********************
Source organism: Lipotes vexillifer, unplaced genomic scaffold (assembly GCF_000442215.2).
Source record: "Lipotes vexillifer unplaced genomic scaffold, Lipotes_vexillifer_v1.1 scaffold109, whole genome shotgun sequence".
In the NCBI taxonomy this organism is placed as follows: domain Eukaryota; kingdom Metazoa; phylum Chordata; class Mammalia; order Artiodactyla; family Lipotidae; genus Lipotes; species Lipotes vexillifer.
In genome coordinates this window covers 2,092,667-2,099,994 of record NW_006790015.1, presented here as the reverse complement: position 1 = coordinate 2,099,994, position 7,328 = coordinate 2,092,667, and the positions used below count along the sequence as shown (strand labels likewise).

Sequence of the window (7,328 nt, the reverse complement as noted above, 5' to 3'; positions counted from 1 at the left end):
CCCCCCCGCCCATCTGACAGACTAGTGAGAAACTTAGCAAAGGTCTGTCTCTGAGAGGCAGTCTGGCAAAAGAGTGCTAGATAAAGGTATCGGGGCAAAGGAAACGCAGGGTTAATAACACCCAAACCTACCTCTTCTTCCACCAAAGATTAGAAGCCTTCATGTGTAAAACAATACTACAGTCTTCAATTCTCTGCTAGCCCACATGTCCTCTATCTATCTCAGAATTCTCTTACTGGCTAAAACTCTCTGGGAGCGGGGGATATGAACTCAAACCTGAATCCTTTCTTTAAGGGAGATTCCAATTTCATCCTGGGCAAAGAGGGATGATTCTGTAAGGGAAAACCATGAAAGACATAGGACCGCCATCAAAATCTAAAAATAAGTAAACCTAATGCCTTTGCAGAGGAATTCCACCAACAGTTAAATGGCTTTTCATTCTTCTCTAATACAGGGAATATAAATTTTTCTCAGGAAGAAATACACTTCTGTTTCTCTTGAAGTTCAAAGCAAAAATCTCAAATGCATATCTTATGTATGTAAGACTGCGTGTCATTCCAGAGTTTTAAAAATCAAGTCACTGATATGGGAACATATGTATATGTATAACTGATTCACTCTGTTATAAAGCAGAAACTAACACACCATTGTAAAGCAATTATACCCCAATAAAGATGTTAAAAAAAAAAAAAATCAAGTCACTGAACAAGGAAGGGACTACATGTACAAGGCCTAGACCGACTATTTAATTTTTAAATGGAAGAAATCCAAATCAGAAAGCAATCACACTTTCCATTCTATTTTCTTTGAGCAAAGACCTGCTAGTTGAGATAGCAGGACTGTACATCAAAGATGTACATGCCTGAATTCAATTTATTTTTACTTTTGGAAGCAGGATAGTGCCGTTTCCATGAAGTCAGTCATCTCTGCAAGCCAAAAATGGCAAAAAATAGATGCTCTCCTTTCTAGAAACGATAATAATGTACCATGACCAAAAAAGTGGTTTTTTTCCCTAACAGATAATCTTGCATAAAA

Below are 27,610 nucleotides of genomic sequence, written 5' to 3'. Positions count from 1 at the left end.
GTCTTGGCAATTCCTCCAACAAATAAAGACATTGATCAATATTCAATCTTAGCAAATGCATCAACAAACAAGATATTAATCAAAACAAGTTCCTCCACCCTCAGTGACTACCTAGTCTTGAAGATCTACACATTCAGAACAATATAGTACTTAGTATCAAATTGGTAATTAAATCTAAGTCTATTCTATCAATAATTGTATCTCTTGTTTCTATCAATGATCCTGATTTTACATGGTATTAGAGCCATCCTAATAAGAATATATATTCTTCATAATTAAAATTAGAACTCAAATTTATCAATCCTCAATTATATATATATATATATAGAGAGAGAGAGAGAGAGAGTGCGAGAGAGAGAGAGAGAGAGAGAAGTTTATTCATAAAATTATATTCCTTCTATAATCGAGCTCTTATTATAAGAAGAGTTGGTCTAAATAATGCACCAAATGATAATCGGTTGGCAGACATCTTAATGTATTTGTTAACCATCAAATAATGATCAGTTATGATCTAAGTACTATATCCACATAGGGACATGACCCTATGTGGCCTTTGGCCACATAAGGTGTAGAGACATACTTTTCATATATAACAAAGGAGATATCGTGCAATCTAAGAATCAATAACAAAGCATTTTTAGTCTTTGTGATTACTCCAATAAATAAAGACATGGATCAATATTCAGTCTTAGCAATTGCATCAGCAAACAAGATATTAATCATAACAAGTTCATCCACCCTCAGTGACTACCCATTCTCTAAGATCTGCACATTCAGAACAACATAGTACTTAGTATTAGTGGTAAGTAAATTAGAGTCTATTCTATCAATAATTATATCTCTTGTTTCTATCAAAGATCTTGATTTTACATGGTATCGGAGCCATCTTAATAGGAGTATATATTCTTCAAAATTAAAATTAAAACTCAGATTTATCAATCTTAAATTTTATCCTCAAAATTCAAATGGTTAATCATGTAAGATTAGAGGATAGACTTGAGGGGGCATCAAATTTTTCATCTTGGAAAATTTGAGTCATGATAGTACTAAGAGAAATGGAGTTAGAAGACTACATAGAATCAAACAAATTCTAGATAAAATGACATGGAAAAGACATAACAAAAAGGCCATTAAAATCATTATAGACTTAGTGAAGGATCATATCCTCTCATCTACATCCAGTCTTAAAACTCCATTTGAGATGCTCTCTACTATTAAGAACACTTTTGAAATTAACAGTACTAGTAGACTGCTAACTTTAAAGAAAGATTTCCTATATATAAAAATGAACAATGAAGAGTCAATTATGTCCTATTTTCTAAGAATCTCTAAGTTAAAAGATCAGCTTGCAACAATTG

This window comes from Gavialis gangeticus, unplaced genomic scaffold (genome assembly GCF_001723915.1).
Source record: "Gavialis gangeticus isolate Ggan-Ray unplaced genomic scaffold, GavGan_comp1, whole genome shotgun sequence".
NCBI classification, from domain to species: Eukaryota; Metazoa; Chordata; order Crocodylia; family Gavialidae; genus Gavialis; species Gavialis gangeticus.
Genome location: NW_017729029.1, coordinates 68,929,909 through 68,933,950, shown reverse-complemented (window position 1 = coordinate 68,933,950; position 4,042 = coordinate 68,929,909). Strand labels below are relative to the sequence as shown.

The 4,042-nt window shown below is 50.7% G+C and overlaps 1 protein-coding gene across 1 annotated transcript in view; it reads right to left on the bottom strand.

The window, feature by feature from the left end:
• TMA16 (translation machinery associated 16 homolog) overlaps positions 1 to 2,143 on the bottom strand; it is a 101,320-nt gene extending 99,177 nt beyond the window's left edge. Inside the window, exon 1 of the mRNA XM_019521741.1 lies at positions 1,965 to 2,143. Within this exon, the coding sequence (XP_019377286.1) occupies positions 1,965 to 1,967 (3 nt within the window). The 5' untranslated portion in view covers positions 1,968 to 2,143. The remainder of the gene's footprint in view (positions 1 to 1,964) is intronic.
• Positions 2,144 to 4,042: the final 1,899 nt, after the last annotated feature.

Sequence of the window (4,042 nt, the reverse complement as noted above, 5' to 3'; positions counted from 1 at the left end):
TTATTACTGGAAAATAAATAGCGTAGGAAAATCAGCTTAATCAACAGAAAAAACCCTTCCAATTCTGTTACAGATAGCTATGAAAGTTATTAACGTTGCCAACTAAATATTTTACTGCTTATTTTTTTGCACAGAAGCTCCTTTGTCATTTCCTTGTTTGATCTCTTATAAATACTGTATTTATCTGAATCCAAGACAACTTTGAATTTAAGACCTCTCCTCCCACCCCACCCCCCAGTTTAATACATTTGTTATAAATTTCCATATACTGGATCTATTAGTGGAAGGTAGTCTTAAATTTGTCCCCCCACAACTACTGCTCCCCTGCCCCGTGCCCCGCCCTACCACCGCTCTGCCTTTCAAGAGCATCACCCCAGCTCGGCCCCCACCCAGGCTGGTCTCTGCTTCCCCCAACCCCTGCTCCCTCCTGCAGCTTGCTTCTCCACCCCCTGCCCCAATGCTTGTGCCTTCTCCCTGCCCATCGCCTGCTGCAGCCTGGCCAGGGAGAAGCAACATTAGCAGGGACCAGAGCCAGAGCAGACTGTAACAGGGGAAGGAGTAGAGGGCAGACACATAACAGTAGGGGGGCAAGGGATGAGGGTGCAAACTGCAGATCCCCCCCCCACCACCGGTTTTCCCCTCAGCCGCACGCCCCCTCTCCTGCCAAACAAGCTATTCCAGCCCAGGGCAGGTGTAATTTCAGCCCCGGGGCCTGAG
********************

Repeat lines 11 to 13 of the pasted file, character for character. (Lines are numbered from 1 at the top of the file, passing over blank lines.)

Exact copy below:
NCBI classification, from domain to species: Eukaryota; Metazoa; Chordata; order Crocodylia; family Gavialidae; genus Gavialis; species Gavialis gangeticus.
Genome location: NW_017729029.1, coordinates 68,929,909 through 68,933,950, shown reverse-complemented (window position 1 = coordinate 68,933,950; position 4,042 = coordinate 68,929,909). Strand labels below are relative to the sequence as shown.

The 4,042-nt window shown below is 50.7% G+C and overlaps 1 protein-coding gene across 1 annotated transcript in view; it reads right to left on the bottom strand.